Meanwhile, Ray Bassett, the former Irish ambassador to Canada, Jamaica and the Bahamas, held a referendum on a united Ireland that would leave Northern Ireland, probably "eventually" will happen – although he emphasized that so & # 39; one vote in the near future would be his future. Mr Bassett, who said Euroscepticism in Ireland earlier this year, built with possible "Irexit" on Express.co.uk: "In the run-up to the 2016 referendum, no one with whom I spoke said that the British would vote Leaving the EU – they just thought it wouldn't happen. "As a result, very little attention was paid to what arrangements would be needed if Brexit became a reality, Bassett said.
He added: "I think there is still a belief that a deal will be worked out somehow that will prevent a no deal situation, which would be very harmful to Ireland.
"I didn't start here as a hard line Brexiteer.
"I just told people that we have to be ready in case it should happen.
"I think that if Boris Johnson becomes Prime Minister, it will probably get a little more attention as the October 31 deadline approaches."
Last week, Dublin-based Sinn Fein leader Mary-Lou McDonald told RTE & # 39; s Radio One: "The government must prepare for the ultimate scenario, where if an economic border is possible on the island of Ireland, we must be prepared to take the steps for a referendum in terms of constitutional change.
"The reason we have advanced that position is because we do not want to see disordered Brexit.
"We also don't want us to stumble upon the question and the field of constitutional change in an orderly fashion.
"Public opinion was clear that they will consider the issue of the border and want to see it."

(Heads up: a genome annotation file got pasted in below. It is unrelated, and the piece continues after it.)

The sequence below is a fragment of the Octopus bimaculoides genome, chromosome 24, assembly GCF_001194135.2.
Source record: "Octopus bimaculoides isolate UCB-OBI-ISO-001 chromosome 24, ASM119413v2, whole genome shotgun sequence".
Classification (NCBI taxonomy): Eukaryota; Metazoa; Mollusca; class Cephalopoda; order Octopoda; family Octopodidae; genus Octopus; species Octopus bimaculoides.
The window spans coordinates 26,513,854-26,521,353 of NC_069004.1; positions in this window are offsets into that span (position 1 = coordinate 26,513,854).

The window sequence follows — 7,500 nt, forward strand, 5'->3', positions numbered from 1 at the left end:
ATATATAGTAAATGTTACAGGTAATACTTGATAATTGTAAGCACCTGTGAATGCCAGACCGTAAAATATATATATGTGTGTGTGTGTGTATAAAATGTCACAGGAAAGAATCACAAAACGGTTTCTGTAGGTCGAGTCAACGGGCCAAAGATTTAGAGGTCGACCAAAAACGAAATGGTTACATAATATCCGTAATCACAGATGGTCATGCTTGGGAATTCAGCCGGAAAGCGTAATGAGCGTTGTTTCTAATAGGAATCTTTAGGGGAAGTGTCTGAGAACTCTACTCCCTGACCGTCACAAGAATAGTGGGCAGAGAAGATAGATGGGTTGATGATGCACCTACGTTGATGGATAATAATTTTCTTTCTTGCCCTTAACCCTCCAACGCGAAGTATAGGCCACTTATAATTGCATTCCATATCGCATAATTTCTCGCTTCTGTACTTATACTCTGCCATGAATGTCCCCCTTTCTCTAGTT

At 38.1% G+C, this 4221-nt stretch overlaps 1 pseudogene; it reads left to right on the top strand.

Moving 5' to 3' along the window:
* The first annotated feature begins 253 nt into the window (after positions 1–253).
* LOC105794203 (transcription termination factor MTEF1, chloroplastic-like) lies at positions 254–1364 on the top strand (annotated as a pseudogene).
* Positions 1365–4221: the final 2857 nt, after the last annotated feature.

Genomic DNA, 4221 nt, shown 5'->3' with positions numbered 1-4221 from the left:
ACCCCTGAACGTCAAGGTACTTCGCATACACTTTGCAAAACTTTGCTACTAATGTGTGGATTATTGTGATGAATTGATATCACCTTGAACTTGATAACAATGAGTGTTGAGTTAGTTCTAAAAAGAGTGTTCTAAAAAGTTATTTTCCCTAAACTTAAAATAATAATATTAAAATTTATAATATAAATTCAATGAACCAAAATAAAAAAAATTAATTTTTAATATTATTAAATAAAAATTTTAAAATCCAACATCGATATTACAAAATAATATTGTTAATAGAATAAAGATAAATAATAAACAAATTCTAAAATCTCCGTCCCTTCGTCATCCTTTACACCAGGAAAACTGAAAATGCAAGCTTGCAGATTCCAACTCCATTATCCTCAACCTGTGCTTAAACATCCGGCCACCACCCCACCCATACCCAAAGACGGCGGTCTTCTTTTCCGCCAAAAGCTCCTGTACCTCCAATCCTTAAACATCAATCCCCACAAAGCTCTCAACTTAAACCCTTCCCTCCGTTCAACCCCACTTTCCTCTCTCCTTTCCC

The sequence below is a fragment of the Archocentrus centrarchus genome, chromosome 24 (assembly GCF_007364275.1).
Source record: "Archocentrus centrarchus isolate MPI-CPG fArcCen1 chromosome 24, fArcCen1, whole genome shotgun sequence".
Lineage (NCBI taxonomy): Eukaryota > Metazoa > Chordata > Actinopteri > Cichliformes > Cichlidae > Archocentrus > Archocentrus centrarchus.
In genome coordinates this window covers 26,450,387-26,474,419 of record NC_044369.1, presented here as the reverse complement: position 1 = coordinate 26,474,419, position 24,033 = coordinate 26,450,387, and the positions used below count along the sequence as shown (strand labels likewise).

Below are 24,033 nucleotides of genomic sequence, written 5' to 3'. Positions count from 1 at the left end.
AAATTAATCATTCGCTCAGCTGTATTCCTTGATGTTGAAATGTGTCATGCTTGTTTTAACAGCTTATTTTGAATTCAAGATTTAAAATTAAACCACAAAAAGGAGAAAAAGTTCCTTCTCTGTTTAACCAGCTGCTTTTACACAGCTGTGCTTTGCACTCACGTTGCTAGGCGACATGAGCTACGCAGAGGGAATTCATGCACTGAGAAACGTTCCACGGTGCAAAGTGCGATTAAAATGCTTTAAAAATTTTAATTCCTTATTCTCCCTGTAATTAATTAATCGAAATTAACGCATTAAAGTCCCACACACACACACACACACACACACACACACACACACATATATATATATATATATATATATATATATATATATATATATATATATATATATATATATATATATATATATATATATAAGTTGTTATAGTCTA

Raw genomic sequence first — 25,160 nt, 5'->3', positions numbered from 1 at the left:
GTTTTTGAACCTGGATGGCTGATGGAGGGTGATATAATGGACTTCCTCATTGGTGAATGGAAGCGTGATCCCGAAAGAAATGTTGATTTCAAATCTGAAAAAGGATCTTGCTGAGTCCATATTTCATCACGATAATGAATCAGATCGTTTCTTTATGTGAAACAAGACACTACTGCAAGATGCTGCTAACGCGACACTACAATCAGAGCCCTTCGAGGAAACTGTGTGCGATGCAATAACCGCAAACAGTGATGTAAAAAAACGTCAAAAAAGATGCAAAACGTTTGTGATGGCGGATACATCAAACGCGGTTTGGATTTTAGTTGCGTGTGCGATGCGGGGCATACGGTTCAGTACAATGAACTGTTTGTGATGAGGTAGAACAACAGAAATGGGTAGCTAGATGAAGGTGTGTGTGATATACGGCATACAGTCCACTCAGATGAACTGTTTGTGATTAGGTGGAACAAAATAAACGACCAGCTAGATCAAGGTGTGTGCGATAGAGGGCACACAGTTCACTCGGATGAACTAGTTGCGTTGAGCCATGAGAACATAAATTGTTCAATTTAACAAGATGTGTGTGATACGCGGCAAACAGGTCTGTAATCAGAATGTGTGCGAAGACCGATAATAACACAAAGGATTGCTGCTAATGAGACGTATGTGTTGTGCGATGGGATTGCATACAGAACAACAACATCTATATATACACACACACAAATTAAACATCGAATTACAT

Northern Ireland is a part of the UK, with the Democratic Unionist Party led by Arlene Foster, who is strongly committed to the Union, but an important and growing minority, mainly from the Catholic community, supports the idea of the island of Ireland to unite in a country.
Such a referendum would inevitably be deeply divided.
Ms McDonald's comments are indicative of her belief that referenda on both sides of the border would be triggered in the case of a no-deal Brexit, claiming it was a violation of the Good Friday agreement (GFA) ) would mean – a position on which Mr Bassett was skeptical.
He explained: "I think a vote on a united Ireland will eventually take place – but not for a while.
"Sinn Fein is looking for an issue that they can figure out because they have done very badly in the recent European elections in the Republic, and pretty badly in the north.
"It is true that the planning for a no-deal Brexit must now be done."
However, he added: "No government has acted in accordance with the GFA regarding Brexit.
"There is nothing in the Agreement that decides there should be a referendum, even if no agreement is reached.
"A referendum should take place if there is evidence that it would work.
"Although the support of the unionists has fallen in recent years, there is no precise prediction when it would fall sufficiently to meet the GFA requirement."